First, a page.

Training home inspectors to spot damage caused by grow-ops.

We are fully supportive of the recommendation that Home Inspectors are trained to identify grow-ops.  Mandating this alone will not protect consumers while a Home Inspection remains an elective service.

Many Home Inspectors have undergone training to not only “spot damage caused by grow-ops” but also to identify the existence of grow-ops and clandestine drug labs as well as a host of other concerns, including mould, indoor air quality and radon testing.

We are absolutely on-board that training is given to Inspector to ensure they are able to perform these inspection services professionally.  Indeed many of the Inspectors from OntarioACHI have undergone specific training for Indoor Air Quality, Radon measurement and clandestine drug lab identification.  But when Realtor maintain the ability to work in the best interests of their clients by saying things like “If you have a Home Inspection, you will likely lose the house” any such mandatory training is meaningless.  Being able to identify a clandestine drug-lab is only effective if the home is inspected in the first place.

In addition to the five points brought forward by the Realtors, we would add a sixth.  That OREA removes all references from its documents of Sale and Purchase of the provision for clients to waive the Home Inspection. 

Requiring all homes to be inspected as part of the Sale & Purchase process will level the playing field.  No advantage would be given to those foolish individuals that are persuaded to purchase a home without an inspection.  After all, we are all talking about protecting consumers, aren’t we?

Reducing the allowable number of personal plants from four to one in multi-unit dwellings smaller than 1,000 square feet.

This is probably the one recommendation OntarioACHI is in complete disagreement with.  The ability to restrict the number of plants growing in a home is not, in our opinion, not an effective means to eradicate high humidity, which is the cause of most of the damage from grow-ops.  We do not believe legalisation of cannabis will increase the number of legally grown plants and proper education for those who do want to grow Cannabis legally would be a better option.

The limit on the number of cannabis plants was designed to prevent illegal grow-ops and growth of Cannabis for the harvesting of resultant THC to sell.   The reason why illegal grow-ops can be so devastating to the building is that they are not properly ventilated.  The reason for this is the smell that is also produced by transpiration in the Cannabis plant is very distinctive and ventilating it to the exterior can alert the authorities to a clandestine grow-op.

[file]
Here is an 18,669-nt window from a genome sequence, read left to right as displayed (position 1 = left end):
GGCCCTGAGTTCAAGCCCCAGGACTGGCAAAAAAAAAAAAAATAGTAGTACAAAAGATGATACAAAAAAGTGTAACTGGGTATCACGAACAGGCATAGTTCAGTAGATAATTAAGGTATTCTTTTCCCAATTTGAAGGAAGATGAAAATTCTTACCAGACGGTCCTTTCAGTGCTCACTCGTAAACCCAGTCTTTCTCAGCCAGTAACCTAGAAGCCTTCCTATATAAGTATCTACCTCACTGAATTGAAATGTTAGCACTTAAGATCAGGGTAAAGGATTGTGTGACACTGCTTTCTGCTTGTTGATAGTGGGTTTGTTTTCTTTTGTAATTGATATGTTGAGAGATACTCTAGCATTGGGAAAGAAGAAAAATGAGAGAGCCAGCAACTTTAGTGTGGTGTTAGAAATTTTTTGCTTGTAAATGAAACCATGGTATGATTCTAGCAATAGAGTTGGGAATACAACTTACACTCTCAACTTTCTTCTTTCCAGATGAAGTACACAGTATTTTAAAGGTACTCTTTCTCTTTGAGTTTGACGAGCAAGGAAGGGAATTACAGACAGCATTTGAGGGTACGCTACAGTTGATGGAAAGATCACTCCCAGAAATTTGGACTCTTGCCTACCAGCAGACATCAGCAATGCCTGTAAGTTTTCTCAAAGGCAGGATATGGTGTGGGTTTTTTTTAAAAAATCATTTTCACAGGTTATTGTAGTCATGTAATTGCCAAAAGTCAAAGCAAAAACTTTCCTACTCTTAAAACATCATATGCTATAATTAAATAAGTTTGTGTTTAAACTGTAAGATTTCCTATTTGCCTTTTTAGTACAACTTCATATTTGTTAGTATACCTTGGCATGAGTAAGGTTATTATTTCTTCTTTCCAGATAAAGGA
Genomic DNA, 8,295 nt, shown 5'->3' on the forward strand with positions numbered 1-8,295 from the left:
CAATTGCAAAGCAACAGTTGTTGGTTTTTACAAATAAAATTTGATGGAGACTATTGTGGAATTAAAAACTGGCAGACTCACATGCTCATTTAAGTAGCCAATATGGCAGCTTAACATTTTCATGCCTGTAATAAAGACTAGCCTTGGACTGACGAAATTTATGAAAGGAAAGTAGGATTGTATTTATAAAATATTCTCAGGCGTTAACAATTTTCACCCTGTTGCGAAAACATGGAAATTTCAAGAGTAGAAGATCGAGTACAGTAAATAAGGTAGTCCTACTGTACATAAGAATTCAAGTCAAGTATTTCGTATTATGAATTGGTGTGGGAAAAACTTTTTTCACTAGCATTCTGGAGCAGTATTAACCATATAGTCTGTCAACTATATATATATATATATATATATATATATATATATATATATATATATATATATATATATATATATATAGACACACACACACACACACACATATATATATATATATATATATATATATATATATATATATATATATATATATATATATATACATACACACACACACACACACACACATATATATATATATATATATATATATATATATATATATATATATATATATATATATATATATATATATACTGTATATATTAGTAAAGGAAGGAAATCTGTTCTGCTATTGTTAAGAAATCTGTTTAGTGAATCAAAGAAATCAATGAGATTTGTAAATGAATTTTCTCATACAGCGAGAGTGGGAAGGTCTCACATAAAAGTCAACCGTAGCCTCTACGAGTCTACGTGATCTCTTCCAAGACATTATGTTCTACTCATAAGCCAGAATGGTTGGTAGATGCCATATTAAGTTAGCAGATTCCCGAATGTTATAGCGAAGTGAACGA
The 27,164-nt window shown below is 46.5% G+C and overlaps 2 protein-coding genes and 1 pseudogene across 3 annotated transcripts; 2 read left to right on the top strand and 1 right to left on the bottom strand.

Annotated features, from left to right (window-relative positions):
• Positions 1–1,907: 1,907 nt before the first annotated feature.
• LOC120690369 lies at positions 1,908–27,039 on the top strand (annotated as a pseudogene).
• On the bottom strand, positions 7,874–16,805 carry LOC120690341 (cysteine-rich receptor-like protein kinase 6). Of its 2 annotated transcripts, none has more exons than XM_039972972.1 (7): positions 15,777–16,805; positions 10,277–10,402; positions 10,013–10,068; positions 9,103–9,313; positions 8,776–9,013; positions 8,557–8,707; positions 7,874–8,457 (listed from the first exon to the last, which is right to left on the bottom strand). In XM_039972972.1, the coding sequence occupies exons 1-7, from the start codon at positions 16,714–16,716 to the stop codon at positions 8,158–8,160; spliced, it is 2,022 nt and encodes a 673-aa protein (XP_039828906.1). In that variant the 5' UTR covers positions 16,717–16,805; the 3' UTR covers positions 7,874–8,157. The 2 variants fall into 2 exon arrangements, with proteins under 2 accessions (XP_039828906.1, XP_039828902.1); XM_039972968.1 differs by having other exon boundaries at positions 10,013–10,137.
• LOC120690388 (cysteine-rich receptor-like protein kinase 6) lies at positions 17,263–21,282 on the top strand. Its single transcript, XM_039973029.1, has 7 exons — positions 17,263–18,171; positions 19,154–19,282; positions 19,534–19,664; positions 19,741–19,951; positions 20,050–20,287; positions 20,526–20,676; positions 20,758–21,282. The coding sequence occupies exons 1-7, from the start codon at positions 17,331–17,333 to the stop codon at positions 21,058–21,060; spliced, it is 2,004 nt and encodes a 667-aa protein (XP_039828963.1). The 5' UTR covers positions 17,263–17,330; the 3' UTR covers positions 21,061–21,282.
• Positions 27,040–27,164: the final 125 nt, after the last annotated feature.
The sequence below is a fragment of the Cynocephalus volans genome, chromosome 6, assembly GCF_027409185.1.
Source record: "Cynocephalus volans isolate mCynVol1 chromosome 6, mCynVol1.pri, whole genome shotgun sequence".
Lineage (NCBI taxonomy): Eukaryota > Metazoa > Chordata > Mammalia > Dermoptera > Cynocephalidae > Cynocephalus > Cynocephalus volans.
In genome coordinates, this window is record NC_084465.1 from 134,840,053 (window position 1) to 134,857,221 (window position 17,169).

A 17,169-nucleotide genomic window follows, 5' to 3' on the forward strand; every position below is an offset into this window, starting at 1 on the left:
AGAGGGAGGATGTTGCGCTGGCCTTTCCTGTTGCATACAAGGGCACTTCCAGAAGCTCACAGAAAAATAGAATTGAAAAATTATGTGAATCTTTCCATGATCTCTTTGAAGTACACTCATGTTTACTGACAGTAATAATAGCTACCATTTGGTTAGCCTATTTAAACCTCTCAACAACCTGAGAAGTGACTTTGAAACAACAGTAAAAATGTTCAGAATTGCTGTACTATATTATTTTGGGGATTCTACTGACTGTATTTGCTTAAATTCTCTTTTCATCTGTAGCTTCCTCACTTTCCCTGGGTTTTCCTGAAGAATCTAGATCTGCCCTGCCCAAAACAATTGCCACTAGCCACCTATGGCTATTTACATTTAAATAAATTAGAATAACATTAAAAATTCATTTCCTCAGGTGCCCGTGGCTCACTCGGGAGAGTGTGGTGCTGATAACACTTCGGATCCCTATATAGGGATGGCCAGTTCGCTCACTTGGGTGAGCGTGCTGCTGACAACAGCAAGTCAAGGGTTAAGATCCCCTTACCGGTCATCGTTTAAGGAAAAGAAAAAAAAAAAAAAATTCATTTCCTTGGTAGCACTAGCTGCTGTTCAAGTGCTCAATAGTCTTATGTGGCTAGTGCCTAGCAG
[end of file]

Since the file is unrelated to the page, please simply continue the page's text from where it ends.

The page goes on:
People who want to maintain illegal grow-ops, will not care about the regulations of how many plants to grow in as home any more than they already care about the legality or illegality of doing so in the first place. 

As with all indoor plants, the increase in humidity in the atmosphere comes from transpiration and evaporation.  Transpiration is the process of the uptake of water from the growing medium into the plant through the roots, migration through the plant to the leaves, flowers and fruit and out of the stomata to the leaves.  Evaporation occurs both from the soil and the surface of the leaves, with the majority of the evaporation coming directly from the soil.  It has also been shown that the relative humidity has little effect on the actual growth of a plant, but that the growth of any plant has an effect on the %RH levels. (Cite: Wallace-Stout).  

Restricting the number of cannabis plants to four or less for smaller properties does not take into account that humidity is generated from many sources, including cooking, bathing, showering and other plants.   It is the ventilation, insulation and heating of the properties that are paramount to stabilising the Humidity levels in a home.

Regulating the number of Cannabis plants will not stop people growing other plants that add to the humidity of the home as much and sometimes even more than cannabis. Educating people that if they want to run their home as a greenhouse for pot plants of any sort, means they need to be aware of the humidity levels that are created by this choice, and how to properly deal with it.